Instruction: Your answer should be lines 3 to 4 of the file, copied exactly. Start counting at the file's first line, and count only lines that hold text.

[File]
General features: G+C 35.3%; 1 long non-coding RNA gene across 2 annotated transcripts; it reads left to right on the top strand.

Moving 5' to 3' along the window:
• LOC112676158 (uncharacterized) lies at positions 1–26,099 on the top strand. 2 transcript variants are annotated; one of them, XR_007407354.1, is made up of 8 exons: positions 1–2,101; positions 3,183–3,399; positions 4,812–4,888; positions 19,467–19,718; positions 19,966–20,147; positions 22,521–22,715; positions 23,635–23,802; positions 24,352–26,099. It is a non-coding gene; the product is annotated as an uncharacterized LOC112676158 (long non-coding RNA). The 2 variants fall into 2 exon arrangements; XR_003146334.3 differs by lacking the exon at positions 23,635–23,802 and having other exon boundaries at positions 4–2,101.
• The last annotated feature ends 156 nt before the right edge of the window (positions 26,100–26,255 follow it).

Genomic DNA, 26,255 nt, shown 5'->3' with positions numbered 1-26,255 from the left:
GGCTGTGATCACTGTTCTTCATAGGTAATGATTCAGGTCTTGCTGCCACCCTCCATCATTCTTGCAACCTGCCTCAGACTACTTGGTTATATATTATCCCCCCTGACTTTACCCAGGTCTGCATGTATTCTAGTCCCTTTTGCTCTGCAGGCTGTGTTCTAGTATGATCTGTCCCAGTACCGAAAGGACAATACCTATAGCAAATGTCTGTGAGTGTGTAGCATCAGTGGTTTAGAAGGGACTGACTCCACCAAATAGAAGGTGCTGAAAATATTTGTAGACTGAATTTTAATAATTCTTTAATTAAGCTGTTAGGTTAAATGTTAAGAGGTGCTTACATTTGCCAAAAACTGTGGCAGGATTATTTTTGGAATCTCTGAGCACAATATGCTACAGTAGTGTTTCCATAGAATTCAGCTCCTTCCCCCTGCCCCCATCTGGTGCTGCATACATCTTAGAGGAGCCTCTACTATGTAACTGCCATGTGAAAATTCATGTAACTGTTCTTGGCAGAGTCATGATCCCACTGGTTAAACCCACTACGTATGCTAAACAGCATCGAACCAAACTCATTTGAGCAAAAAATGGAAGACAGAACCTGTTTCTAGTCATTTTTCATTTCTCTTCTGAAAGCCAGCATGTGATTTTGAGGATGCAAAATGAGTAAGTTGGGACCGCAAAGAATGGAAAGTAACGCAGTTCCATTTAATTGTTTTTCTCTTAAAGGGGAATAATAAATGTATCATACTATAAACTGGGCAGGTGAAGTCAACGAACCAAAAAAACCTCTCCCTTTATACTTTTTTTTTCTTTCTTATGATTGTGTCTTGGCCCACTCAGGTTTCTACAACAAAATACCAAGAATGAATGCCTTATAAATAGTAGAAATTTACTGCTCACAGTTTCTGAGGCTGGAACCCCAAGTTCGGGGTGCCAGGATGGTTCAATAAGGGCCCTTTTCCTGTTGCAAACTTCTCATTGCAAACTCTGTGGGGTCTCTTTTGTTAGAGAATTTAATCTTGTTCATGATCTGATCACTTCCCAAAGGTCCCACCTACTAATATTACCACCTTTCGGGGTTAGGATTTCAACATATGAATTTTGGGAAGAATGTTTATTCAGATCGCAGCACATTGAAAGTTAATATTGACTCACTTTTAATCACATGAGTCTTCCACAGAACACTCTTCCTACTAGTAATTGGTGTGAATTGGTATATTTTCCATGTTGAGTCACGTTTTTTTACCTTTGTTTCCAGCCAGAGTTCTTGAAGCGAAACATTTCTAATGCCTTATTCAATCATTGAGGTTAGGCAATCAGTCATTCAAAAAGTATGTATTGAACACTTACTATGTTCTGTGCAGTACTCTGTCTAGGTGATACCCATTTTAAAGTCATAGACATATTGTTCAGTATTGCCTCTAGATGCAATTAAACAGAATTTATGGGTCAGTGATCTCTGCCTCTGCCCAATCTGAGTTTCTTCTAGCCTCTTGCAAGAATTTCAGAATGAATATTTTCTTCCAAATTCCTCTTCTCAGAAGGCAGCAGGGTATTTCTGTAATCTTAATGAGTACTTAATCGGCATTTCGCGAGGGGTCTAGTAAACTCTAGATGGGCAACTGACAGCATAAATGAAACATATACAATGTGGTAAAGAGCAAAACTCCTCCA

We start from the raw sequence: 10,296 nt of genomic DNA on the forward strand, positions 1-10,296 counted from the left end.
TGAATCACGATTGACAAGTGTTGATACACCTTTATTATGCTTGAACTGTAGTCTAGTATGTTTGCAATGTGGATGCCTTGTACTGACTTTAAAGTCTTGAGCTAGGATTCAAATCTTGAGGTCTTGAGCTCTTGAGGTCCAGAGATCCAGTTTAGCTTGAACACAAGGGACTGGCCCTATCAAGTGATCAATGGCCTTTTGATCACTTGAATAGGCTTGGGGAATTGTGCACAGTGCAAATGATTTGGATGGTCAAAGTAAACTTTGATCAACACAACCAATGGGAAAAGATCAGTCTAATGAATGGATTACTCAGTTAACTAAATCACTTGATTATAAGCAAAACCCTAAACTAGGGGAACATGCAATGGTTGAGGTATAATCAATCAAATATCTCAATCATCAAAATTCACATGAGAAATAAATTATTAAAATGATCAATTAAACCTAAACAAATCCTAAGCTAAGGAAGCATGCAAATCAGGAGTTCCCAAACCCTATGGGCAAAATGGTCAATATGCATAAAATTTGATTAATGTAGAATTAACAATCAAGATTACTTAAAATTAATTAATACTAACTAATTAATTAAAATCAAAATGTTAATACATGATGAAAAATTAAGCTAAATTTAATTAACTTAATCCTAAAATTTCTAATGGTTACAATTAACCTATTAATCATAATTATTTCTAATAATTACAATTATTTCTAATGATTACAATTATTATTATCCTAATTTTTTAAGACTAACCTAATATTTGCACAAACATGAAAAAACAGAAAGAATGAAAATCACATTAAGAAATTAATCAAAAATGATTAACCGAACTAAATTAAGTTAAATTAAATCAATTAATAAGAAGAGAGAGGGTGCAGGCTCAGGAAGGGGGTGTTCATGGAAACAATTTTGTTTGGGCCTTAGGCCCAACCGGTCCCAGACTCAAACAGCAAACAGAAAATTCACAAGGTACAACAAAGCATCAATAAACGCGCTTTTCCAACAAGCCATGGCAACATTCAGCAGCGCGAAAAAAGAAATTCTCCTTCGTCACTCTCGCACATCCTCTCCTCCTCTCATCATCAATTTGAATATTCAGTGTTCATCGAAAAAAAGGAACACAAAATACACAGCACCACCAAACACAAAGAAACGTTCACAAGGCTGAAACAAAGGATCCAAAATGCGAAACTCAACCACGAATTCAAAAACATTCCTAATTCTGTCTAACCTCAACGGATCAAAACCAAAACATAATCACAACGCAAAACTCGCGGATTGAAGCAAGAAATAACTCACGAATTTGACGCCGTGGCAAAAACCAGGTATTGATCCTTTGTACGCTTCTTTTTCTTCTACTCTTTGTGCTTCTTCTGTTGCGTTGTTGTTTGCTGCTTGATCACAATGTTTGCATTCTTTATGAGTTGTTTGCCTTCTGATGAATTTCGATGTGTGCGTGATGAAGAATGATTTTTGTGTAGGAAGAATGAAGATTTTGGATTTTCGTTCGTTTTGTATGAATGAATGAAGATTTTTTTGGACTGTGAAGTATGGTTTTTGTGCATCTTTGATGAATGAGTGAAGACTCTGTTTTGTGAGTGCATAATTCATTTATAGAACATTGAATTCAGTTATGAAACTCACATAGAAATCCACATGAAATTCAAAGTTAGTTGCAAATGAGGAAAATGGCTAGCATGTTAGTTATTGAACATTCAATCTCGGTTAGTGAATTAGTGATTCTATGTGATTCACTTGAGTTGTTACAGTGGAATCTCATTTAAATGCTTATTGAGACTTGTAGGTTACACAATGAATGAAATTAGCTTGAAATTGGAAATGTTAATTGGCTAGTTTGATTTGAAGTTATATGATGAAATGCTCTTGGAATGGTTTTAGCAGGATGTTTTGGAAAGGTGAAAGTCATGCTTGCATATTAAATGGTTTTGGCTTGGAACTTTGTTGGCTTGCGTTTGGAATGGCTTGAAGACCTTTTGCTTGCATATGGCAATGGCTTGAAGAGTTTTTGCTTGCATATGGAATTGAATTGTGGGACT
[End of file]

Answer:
• LOC112676158 (uncharacterized) lies at positions 1–26,099 on the top strand. 2 transcript variants are annotated; one of them, XR_007407354.1, is made up of 8 exons: positions 1–2,101; positions 3,183–3,399; positions 4,812–4,888; positions 19,467–19,718; positions 19,966–20,147; positions 22,521–22,715; positions 23,635–23,802; positions 24,352–26,099. It is a non-coding gene; the product is annotated as an uncharacterized LOC112676158 (long non-coding RNA). The 2 variants fall into 2 exon arrangements; XR_003146334.3 differs by lacking the exon at positions 23,635–23,802 and having other exon boundaries at positions 4–2,101.
• The last annotated feature ends 156 nt before the right edge of the window (positions 26,100–26,255 follow it).